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Messages - petervanglabbeek

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76
I did the same race, without GPS, and never made it to Paris :)
So for the race: YES
Traveling: NO
I prefer not to take gadgets.
Peter

77
Need a Bicycle Touring Partner? / Re: Patagonia
« on: February 19, 2010, 03:43:49 PM »
There are so many cyclist out there that I am sure you will not have to cycle alone.
Have a fantastic ride in this wonderful part of the world!
peter

78
EVERYTHING ELSE! / Re: Contemplating a trip
« on: February 19, 2010, 03:41:01 PM »
I did the same 5 years ago and never returned.
The best decision I ever took.
Go for it. Try to have no time limit and don't set a goal, just a direction.
If you start with crossing the US, definitely have a look at www.warmshowers.org
It works great in the US and you will meet wonderful people.
Don't plan, don't get fit, go for it!
Peter

79
Middle-East / Re: Visa for Syria and Jordan
« on: February 19, 2010, 03:32:09 PM »
Probably by the end of this year. First hanging around Europe in spring and summer. In autumn we will follow the good weather to the south. I am very interested in the Middle East. Syria and Jordan must be wonderful!

80
EVERYTHING ELSE! / Re: Jokes ...
« on: February 19, 2010, 03:27:13 PM »
Last night i was cycling home when I saw an old VW Beetle parked on the shoulder.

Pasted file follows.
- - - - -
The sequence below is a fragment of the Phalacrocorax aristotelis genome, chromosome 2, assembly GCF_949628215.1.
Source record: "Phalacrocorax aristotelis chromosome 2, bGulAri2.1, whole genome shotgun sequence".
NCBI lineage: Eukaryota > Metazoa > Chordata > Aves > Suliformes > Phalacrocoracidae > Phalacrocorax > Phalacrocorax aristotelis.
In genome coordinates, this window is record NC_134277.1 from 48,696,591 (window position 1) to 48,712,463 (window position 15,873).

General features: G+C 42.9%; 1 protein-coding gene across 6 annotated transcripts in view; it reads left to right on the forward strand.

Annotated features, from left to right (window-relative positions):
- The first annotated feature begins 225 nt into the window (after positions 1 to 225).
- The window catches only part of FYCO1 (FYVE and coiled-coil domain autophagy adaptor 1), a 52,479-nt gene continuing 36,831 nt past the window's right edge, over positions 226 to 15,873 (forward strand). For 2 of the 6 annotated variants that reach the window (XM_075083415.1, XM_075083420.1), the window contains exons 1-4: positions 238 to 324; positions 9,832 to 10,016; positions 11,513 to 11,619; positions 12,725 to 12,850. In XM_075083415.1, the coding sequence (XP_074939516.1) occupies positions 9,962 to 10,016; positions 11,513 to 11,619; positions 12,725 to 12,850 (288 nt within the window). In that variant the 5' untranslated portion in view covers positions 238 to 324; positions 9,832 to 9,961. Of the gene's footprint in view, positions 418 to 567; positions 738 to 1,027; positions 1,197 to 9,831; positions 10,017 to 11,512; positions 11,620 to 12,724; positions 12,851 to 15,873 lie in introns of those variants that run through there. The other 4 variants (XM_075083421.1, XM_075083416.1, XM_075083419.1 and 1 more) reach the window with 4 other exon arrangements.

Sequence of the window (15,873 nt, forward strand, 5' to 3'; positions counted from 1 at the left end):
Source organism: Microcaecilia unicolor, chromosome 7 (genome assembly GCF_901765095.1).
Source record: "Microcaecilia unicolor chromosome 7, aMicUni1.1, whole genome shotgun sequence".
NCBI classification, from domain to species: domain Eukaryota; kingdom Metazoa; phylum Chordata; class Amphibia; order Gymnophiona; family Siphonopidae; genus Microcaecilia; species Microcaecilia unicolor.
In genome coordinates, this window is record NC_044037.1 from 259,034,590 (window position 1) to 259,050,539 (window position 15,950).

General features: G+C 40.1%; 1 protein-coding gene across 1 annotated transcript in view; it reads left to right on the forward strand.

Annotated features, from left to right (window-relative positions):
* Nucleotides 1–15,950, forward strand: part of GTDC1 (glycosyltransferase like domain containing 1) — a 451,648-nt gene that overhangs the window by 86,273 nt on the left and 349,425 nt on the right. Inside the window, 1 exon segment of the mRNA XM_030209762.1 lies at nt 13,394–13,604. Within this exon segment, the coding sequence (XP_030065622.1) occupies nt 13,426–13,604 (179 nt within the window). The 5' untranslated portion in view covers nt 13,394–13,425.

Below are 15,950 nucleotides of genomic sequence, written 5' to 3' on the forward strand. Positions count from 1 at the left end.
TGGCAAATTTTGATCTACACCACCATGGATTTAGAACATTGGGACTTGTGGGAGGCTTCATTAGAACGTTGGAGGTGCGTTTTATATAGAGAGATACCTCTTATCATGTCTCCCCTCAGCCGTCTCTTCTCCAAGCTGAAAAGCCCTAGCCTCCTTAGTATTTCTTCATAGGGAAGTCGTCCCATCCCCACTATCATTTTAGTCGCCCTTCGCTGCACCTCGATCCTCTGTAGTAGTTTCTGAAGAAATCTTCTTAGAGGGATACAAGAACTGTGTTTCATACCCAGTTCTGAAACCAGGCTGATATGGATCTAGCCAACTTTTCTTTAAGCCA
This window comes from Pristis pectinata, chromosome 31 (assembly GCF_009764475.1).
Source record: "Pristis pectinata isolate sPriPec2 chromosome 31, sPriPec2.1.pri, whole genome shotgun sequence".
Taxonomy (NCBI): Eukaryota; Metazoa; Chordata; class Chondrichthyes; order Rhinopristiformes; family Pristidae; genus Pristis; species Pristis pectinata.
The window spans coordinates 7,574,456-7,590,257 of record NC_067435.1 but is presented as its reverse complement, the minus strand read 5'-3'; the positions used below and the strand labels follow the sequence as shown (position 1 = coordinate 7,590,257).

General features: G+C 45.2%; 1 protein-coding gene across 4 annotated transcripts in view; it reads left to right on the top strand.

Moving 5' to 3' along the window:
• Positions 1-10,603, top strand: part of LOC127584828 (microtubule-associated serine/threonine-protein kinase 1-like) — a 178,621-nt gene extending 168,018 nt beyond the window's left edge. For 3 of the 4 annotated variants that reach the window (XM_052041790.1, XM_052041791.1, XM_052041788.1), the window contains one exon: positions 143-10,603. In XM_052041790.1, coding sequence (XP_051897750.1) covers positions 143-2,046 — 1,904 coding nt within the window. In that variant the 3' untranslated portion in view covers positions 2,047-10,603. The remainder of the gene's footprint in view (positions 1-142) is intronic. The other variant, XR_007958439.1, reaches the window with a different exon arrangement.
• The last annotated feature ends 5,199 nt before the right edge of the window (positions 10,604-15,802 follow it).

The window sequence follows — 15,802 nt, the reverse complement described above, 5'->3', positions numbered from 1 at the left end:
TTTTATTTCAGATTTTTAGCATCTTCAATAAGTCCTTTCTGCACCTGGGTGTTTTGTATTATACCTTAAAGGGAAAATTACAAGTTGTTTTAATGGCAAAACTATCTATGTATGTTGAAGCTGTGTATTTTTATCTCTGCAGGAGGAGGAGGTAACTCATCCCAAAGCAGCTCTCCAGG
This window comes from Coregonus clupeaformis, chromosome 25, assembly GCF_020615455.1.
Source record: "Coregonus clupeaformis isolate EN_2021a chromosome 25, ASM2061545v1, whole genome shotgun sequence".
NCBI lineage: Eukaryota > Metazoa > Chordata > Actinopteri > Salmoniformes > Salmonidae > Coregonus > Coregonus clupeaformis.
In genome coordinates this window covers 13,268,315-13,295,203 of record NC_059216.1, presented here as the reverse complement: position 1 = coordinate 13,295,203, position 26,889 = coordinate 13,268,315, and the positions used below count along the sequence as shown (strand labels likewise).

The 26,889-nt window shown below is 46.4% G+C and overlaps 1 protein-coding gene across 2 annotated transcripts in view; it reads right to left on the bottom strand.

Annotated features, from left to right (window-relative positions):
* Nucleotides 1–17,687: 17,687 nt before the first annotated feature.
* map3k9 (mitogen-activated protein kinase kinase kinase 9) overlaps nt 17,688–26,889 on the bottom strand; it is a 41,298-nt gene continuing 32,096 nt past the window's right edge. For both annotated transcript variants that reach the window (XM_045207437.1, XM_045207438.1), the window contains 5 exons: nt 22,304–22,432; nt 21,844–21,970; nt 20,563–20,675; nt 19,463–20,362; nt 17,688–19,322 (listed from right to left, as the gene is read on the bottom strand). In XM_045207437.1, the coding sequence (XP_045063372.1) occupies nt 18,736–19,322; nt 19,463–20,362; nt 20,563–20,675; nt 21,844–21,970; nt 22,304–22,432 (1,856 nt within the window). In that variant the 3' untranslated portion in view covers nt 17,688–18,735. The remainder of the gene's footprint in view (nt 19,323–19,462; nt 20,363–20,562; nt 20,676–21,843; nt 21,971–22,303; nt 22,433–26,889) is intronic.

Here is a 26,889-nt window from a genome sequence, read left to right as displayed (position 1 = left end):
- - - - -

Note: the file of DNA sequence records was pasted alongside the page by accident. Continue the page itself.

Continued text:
Two blond women were panicking around it. I asked if I could give a hand. One woman told me that the car broke down. At the same time the other woman was opening the front of the car and said: look here, no wonder it doesn't work, we've lost the engine! I decided to help and opened the back side. Then the other woman cried out: look here, we still have a spare one!

81
Europe / Re: Traveling in Europe is not expensive!
« on: February 19, 2010, 03:11:11 PM »
walking might be a little cheaper, no spare parts.
it is slower too, which is good.
i just don't like that pack on my back!

82
In general I prefer to wear clothing made of natural materials. Cotton, wool, silk, etc.
But I have to disagree with what has been written above about fleece and wool.
Fleece is not heavy. Synthetic materials, like fleece, are about twice as light as wool for the same insulation properties.
The only material that beats synthetic is down, but it is useless in wet conditions.
It is true that fleece stinks easily, but it is also very easy to wash and dries really quickly.